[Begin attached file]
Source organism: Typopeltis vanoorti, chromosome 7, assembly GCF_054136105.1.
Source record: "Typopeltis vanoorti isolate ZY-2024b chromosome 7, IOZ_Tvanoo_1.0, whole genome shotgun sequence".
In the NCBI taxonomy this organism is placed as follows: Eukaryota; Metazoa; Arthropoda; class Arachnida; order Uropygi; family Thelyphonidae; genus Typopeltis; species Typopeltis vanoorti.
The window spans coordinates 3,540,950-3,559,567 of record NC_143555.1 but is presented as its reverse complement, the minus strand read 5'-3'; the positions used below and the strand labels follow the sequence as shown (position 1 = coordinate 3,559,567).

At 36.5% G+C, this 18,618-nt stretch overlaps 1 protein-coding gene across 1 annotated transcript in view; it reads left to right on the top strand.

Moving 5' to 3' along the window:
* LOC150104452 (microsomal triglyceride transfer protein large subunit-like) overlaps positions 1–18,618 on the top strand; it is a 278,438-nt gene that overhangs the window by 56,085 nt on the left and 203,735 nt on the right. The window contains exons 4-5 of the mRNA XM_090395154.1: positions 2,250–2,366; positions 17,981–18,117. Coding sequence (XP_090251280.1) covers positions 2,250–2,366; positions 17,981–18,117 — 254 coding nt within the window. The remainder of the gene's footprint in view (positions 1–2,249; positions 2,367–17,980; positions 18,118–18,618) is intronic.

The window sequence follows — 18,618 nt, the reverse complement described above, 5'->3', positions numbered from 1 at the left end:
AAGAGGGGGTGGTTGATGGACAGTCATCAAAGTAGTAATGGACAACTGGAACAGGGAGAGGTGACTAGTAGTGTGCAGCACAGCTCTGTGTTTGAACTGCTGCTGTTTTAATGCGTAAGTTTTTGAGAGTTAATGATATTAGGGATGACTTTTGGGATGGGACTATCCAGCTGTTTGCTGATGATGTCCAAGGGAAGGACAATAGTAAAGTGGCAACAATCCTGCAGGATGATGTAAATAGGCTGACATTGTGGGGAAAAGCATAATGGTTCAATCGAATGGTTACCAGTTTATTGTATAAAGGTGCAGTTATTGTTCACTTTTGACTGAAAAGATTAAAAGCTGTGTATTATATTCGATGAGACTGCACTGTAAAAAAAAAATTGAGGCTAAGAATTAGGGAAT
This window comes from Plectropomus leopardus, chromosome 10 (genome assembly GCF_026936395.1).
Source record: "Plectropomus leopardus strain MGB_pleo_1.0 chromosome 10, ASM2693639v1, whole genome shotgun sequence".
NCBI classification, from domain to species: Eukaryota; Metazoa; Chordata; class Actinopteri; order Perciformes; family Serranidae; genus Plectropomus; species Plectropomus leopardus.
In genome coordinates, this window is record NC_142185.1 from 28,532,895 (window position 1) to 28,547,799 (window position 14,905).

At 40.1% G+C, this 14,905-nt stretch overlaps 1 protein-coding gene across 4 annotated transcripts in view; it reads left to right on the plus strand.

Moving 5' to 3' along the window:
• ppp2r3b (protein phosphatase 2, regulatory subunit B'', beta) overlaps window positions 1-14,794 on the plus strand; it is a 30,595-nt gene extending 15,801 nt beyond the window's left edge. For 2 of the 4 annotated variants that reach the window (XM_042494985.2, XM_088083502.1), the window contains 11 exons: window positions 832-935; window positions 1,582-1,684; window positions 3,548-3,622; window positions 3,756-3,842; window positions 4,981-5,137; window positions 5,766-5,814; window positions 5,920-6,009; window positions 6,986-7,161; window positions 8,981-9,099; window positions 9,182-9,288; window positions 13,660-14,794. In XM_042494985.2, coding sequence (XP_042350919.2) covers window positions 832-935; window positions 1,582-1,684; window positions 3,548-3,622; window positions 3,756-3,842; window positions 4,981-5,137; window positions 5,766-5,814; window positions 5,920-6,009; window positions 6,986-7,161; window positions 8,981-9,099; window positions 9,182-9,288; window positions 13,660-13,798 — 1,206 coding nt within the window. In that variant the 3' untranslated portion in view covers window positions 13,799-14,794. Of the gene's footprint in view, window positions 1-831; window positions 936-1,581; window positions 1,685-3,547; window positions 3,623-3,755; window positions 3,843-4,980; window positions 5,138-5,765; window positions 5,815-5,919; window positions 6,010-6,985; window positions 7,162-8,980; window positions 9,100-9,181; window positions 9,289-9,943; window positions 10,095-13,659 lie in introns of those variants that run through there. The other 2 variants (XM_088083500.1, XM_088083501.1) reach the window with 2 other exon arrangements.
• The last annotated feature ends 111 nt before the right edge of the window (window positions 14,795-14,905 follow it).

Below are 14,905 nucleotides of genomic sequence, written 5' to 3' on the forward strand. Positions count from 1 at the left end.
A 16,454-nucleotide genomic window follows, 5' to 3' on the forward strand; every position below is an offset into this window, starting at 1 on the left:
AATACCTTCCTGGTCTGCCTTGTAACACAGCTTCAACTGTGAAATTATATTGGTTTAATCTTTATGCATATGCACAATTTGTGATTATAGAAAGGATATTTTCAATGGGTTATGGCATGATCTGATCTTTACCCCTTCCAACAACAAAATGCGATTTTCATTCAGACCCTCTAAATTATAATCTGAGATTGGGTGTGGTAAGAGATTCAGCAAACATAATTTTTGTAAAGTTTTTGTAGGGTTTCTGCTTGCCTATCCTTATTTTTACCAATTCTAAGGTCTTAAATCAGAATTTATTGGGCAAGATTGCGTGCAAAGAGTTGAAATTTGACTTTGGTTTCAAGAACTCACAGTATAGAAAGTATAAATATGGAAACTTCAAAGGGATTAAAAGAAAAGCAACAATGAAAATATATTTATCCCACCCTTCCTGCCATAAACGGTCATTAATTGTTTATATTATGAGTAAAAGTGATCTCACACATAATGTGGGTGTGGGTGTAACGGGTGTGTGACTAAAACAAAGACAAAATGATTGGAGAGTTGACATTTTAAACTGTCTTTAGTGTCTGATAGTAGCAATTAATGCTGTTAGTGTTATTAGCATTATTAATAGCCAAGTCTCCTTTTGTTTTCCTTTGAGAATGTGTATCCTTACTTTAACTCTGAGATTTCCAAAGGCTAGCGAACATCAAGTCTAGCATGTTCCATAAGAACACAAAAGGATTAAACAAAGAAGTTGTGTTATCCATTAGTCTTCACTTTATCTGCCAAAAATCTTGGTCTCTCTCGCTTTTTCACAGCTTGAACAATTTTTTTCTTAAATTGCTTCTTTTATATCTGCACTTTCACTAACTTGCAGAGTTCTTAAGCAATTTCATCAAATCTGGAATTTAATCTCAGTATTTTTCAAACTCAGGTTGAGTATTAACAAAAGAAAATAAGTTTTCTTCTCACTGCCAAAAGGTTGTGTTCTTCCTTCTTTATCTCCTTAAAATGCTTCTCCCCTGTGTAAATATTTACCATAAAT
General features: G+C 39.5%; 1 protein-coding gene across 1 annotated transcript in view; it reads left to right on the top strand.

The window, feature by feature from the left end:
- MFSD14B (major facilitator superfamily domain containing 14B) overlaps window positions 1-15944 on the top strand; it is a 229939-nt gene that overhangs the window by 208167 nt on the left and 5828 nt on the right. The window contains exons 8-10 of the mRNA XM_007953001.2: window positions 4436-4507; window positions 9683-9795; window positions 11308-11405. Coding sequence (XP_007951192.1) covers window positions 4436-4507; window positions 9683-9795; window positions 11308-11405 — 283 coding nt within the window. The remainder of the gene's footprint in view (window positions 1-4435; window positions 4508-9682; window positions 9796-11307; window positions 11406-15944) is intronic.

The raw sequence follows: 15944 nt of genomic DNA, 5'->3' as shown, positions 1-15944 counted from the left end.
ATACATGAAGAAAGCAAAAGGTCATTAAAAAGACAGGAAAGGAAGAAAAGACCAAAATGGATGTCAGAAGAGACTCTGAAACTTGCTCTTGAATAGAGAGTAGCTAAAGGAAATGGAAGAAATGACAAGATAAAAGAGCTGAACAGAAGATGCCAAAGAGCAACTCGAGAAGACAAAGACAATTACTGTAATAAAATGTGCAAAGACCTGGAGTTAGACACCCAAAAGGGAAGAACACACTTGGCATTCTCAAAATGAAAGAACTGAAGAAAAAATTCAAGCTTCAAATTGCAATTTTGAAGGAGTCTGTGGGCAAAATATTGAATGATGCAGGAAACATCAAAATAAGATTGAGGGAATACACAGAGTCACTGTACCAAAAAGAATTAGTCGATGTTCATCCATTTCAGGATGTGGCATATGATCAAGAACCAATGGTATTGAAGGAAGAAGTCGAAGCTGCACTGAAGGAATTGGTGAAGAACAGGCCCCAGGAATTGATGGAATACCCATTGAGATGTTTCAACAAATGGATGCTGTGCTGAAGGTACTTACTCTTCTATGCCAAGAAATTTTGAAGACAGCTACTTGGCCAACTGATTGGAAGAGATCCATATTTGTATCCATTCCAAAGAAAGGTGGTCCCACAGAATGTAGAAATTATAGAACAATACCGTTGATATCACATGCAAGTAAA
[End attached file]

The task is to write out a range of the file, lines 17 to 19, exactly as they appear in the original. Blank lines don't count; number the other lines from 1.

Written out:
• The last annotated feature ends 111 nt before the right edge of the window (window positions 14,795-14,905 follow it).

Below are 14,905 nucleotides of genomic sequence, written 5' to 3' on the forward strand. Positions count from 1 at the left end.
A 16,454-nucleotide genomic window follows, 5' to 3' on the forward strand; every position below is an offset into this window, starting at 1 on the left: